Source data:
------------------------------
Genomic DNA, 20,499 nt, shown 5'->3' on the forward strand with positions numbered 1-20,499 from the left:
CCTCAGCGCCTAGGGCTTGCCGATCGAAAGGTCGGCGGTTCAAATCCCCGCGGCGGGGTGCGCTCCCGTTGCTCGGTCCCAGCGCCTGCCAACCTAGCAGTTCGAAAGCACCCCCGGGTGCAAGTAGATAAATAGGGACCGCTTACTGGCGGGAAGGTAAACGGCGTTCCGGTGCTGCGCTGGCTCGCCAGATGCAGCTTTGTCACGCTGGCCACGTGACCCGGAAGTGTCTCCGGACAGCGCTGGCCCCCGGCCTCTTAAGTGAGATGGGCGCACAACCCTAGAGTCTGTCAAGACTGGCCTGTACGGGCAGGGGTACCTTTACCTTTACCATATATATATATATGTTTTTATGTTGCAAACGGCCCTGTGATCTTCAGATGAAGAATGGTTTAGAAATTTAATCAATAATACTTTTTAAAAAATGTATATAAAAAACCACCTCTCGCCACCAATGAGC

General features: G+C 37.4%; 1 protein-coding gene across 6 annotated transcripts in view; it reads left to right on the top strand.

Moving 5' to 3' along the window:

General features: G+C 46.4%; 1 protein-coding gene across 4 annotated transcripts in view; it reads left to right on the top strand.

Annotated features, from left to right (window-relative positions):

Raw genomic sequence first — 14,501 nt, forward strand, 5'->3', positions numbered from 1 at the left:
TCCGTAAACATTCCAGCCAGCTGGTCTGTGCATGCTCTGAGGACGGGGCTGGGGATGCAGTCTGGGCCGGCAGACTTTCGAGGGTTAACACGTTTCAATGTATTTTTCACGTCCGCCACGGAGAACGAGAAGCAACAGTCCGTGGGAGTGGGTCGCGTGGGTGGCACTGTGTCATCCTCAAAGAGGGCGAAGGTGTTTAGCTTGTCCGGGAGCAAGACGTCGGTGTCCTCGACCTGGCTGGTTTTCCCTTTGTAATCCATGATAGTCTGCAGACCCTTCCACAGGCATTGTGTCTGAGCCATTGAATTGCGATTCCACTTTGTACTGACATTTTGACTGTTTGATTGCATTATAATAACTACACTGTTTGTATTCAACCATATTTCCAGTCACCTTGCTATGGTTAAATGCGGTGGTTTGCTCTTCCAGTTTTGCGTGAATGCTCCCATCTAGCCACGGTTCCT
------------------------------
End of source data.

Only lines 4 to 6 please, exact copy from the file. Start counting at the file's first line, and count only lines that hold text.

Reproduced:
Moving 5' to 3' along the window:

General features: G+C 46.4%; 1 protein-coding gene across 4 annotated transcripts in view; it reads left to right on the top strand.

Annotated features, from left to right (window-relative positions):